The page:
Removing Barriers to Mental Health Care with Alecia Sundsmo, PsyD 

Posted: September 07, 2022

Alecia Sundsmo, PsyD, hadn’t planned to take her passion for psychology into the field of higher education, but she knows this is where she belongs. 

“I really fell in love with higher education. It gives you a chance to really think about population health and public health and really wrap your arms around the entirety of it,” Dr. Sundsmo says. “College students are a discrete set of people that you have the ability to influence. They live together, they eat together, they go to school together.” 

Dr. Sundsmo discovered her passion for mental health in an introductory psychology class. For years, Dr. Sundsmo had been asking the question: why do people in the same place experience life in so many different ways? 

“I learned how much the brain influences how we uniquely see the world and how different that is from person to person,” says Dr. Sundsmo. Taking this path, Dr. Sundsmo believed she could really help people to learn how to flourish in their lives by helping them understand what's going on in their brain.

Addressing the Needs of Underserved Populations

Dr. Sundsmo knew early on that she wanted to provide mental health services to underserved populations. She trained at a Native American boarding school, where institutions with a long history of trauma were being rehabbed, and this is when she began to understand the importance of relationship building, identifying the interpersonal dynamics that exist in cross-cultural conversations, and the need for culturally-informed care. 

Though she applied for numerous diversity-focused internships, Dr Sundsmo was never matched. That’s when a supervisor suggested higher ed. Dr. Sundsmo didn’t expect to fall in love with the work, but after completing a practicum at Portland State University, then pre-doctoral internship at Grand Valley State University, she knew this is where she wanted to be.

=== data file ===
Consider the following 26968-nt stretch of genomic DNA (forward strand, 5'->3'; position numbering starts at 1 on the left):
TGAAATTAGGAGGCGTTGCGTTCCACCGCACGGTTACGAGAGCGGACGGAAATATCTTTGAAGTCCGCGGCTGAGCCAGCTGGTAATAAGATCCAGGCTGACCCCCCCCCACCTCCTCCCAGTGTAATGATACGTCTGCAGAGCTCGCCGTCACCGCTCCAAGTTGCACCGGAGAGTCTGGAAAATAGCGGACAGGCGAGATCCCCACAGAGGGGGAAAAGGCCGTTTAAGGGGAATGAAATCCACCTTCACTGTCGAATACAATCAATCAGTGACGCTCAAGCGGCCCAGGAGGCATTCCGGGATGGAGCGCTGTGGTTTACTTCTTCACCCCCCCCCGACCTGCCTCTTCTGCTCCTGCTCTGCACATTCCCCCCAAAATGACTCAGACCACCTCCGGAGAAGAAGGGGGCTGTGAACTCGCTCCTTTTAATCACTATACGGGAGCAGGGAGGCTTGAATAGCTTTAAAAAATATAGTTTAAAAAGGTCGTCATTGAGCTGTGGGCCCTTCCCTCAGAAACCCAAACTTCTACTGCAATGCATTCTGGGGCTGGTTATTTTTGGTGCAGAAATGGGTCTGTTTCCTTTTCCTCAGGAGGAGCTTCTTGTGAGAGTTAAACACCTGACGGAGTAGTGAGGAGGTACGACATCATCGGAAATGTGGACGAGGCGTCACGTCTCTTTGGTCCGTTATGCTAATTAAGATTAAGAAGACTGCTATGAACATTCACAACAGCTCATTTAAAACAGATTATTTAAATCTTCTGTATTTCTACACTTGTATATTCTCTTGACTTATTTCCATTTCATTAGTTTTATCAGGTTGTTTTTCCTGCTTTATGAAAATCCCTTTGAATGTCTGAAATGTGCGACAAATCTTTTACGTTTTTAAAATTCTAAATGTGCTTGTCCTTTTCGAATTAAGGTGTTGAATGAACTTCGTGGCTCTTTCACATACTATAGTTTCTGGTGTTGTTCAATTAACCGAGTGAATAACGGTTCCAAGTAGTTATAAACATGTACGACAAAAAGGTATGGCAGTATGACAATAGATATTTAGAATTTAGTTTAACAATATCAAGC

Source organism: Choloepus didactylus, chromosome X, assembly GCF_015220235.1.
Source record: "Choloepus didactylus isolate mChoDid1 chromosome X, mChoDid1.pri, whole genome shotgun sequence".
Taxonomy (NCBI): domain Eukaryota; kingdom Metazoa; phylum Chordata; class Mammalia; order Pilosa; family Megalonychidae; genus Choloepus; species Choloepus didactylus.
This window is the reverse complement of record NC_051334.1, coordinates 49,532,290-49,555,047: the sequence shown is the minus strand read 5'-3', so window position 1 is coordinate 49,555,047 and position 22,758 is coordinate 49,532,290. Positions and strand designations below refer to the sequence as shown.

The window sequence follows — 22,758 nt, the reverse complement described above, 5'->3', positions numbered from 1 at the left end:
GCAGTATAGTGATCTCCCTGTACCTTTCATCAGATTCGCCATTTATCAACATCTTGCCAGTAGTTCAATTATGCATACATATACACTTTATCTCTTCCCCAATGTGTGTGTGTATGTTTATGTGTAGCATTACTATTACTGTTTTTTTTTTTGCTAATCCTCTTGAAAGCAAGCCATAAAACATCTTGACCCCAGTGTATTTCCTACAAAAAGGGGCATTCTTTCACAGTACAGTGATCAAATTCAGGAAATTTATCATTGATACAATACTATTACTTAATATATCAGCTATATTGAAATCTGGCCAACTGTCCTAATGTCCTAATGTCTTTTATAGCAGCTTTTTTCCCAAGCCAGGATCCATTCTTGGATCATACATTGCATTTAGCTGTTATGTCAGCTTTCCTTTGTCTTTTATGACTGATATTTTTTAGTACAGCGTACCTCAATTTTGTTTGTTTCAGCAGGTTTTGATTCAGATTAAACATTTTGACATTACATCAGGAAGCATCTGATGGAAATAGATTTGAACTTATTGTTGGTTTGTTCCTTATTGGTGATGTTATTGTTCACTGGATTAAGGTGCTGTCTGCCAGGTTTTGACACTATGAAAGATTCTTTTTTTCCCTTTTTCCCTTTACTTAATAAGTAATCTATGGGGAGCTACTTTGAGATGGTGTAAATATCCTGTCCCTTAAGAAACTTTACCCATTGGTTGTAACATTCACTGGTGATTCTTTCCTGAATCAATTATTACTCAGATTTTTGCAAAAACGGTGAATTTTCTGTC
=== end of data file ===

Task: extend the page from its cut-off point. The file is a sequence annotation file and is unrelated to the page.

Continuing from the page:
Students are not only the next generation of leaders, but they are a population facing unique barriers to care and Dr. Sundsmo saw this career path as an opportunity to make direct systemic changes to influence health equity and accessibility to mental health care across a diverse student body. 

“You're not just influencing this one students’ treatment and care,” she explains. “You're showing that mental illness can be treated. You're de-stigmatizing help-seeking. And in doing so, you are putting somebody out there who then has influence in their work, their family, and their community to really help encourage people to access care.”

Solving Student Mental Health Needs

In her 15+ years in higher ed, Dr. Sundsmo has seen students leave campus to get care, put their studies on hold, or abandon school altogether, when, perhaps if the system was more supportive, they could have completed their degree and found the right treatment for their mental health needs.

“Schools are doing a better job of recruiting a diverse student body, but they don’t necessarily catch up to meet the needs of who they are recruiting,” she says. “They expect everybody to sort of pave their own way.”

Funding for mental health services are behind the curve, Dr. Sundsmo explains. While education is the top priority for many institutions, she believes student health can make or break the ability to learn. Many institutions have wrongly asked, Given the amount of money I have, what’s the best I can do? But Dr. Sundsmo would like to see institutions asking the questions: What do students really need? How do we resource that? 

“Nobody has met the need. Nobody in higher education has had enough resources to actually tackle this,” says Dr. Sundsmo. “I think influencers like Mantra can really come in and look at this problem from the outside and say, ‘How can we do this in a different way?’”

Influencing the Future of Collegiate Mental Health Care

Even though Dr. Sundsmo no longer works in higher education, she is continuing to serve college students – and aims to make an even greater impact on their mental health care as Mantra’s Executive Director of Therapy. 

“My mission at Mantra Health is the same, just expanded,” Dr. Sundsmo explains. “How do I not only influence my population of students but how do I affect the national conversation about student health and well-being? How do I make a difference and make sure that we are giving students the care that they need and deserve?” 

We have a cultural gap in this country around our knowledge about mental health and mental illness, Dr. Sundsmo says. “What does it mean to not be doing well versus having an actual mental illness? How do we help you flourish regardless of whether you have an illness? She believes we need to put the interventions in place to actually address the problem, and that includes therapy, medication, but also includes other self-care tools and community-based interventions. Rather than approaching mental health from a one-size-fits-all approach, she said we need to make treatment available for mental illness, but also promote mental health and well-being. 

“Good quality care helps people engage in meaningful lives,” Dr. Sundsmo says. “It helps them have good relationships with people, helps them be civically engaged, helps them to be a functioning part of the society.”

Learn more about Dr. Alecia’s new role as Executive Director of Therapy and follow along for more insights here.